Genetics and Longevity - Can Your Lifestyle Choices Impact Your Genes???

Did you ever think you would read an article which told you that your genes could be influenced by the lifestyle choices that you make??? Well, click and find out what research has demonstrated!

Did you ever think you would read an article which told you that your genes could be influenced by the lifestyle choices that you make???  Well, this article will explain what research has demonstrated  - that some genes can be influenced, and that can provide you with a powerful piece of mind if a chronic, degenerative disease "runs in your family".  You can make the choice to adopt a lifestyle that can decrease your chances of being diagnosed and if you've already been diagnosed, can help to prepare you for a better battle against the disease.


Inherited traits are passed from one generation to another by way of genes.  Some genes act as dictators such as those that determine eye color, hair color, or blood type.  Other genes act as advisors.  They make suggestions.  An example of this kind of gene may be a person's resistance to diseases.  In this case, a person's environment, their lifestyle, helps to determine if the gene is expressed.  Per T. Colin Campbell, PhD, Jacob Gould Schurman Professor Emeritus of Nutritional Biochemistry at Cornell University, "Genes do not determine disease on their own.  Genes function only by being activated, or expressed, and nutrition plays a critical role in determining which genes, good or bad, are expressed."  Matthew Lederman, MD puts it this way, "Genetics loads the gun, but environment pulls the trigger."  Neal Barnard, MD explains that "Genes are not the only thing we pass down from generation to generation.  We also pass down recipes."


For example, a major review on diet's impact on cancer, prepared for the U.S. Congress in 1981, estimated that genetics only determines about 2-3% of total cancer risk.  This may be explained by a gene's penetrance, how strongly the gene can influence the actual development of the disease.  Few genetic abnormalities have a penetrance close to 100%.  The genes responsible for cystic fibrosis and Huntington's disease are two exceptions.  Most of the time, it is a combination of genes, environment, and chance.


Even the most powerful breast cancer-associated genes, BRCA1 and BRCA2, have an estimated penetrance between 30-70%, and that is the chance of developing the disease by age 70, not dying from it.  Estimates such as these tend to come from women who have both genes and a strong family history, which may mean the actual gene penetrance is even lower for women without family histories.  That doesn't mean that if you don't fall into this category that you won't get breast cancer.  It just means that your genetic penetrance is likely closer to that of the average person, 10%.  Risk factors and chance play a much larger role.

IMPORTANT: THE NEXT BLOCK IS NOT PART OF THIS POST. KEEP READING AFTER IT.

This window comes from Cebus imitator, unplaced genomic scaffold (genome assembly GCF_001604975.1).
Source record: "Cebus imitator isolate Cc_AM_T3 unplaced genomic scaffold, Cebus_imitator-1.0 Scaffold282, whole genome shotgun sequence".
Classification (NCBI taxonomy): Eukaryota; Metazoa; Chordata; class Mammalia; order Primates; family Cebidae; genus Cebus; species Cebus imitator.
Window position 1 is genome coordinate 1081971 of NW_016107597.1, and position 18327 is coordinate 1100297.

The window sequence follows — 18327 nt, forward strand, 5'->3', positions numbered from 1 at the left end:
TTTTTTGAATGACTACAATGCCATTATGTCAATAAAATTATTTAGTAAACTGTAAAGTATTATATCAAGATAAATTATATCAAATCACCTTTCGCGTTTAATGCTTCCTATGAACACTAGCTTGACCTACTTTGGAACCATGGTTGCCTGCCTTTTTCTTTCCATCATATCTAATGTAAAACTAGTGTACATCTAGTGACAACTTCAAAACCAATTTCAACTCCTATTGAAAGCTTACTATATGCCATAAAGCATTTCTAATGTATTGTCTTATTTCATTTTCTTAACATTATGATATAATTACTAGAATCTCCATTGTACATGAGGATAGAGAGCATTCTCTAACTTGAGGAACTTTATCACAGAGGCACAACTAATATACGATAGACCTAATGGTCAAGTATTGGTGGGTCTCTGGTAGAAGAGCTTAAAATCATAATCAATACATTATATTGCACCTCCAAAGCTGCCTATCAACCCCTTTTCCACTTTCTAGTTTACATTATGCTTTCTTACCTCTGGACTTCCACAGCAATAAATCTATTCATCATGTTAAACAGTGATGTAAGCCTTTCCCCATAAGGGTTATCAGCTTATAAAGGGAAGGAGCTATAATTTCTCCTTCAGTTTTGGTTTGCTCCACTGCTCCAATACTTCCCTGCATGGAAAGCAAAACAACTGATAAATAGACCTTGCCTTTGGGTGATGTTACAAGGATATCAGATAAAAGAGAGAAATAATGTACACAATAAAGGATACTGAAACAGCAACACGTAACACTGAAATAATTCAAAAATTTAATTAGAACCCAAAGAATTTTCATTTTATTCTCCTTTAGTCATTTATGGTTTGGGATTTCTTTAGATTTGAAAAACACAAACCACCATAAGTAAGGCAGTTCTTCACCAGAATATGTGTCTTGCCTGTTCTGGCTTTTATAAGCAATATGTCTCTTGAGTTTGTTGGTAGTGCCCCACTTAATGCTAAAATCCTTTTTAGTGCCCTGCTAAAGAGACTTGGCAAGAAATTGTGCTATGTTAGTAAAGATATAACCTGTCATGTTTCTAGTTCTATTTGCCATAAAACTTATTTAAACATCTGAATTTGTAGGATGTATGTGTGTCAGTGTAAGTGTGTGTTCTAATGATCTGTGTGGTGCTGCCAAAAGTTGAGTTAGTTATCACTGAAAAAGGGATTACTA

Another study found that a low-fat, plant-based lifestyle changed gene expression in over 500 genes in just three months, “turning on” genes that protect against disease and “turning off” genes that promote breast cancer, prostate cancer, inflammation, and oxidative stress.


A variety of fruits and vegetables provides a wealth of different antioxidants which not only prevent DNA damage by free radicals, but also modulate gene expression which can enable damaged cells to recover instead of being irreparably lost.


Advances in research have produced very interesting implications on telomeres and longevity.  There a caps on the ends of our chromosomes, similar to the plastic tips on shoelaces.  These caps, called telomeres, protect the ends of the chromosomes and keep them from unraveling and fraying.  They also protect our DNA.  Each time our cells replicate, our telomeres shorten just a bit.  As we age, the telomeres become progressively shorter and shorter until such time when there is no telomere left, in which case, the cell either fails to reproduce or dies.  Smoking has the most detrimental effect on our telomeres followed by processed meats and non-fried fish.


Dr. Elizabeth Blackburn, Carol Greider, and Jack Szostak shared the Nobel Prize in 2009 for discovering telomerase, an enzyme found to repair and rebuild our telomeres.  Studies indicate that following a plant-based lifestyle and exercising boosts telomerase within our bodies in as little as three months.


Researchers have made some phenomenal advances in the study of genetics and the impact our choices can have.  Maybe our destiny is not as inevitable as we once thought and we have the power to influence our genes by the lifestyle choices that we make.



I am a Plant-Based Nutrition Counselor, a graduate of Cornell University's plant-based nutrition program, the only collegiate program in the country which focuses on the medical benefits of a low-fat, plant-based lifestyle, and am board certified by the American Association of Drugless Practitioners.  I help people to achieve their wellness goals by providing them with the tools that they need to gain control over their health.  If you would prefer individualized assistance with your weight, with a chronic, degenerative disease, with other health and wellness aspirations, or if you would like me to speak to a group, please email me at traceyeakin@gmail.com or give me a call at 724.469.0693 to arrange a time.  Please visit my web site at www.traceyeakin.com.

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